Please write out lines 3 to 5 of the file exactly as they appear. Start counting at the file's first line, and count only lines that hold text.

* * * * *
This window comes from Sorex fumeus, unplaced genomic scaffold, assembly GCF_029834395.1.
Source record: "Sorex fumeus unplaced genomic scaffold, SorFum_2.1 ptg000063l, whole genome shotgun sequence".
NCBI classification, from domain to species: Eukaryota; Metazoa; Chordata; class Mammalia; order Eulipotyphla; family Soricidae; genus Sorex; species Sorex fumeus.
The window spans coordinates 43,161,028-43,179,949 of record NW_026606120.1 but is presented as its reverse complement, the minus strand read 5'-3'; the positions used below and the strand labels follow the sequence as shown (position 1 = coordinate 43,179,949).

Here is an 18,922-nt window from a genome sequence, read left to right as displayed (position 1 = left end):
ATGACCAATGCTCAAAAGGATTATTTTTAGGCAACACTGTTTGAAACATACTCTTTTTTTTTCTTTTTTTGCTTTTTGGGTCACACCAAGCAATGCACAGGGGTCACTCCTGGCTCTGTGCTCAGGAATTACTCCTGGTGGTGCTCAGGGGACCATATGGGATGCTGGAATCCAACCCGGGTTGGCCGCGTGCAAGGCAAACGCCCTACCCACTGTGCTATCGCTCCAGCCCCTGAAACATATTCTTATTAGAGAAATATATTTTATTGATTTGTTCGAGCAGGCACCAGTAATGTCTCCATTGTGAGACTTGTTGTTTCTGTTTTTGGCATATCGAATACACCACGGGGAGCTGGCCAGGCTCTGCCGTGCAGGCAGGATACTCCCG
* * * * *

NCBI classification, from domain to species: Eukaryota; Metazoa; Chordata; class Mammalia; order Eulipotyphla; family Soricidae; genus Sorex; species Sorex fumeus.
The window spans coordinates 43,161,028-43,179,949 of record NW_026606120.1 but is presented as its reverse complement, the minus strand read 5'-3'; the positions used below and the strand labels follow the sequence as shown (position 1 = coordinate 43,179,949).

Here is an 18,922-nt window from a genome sequence, read left to right as displayed (position 1 = left end):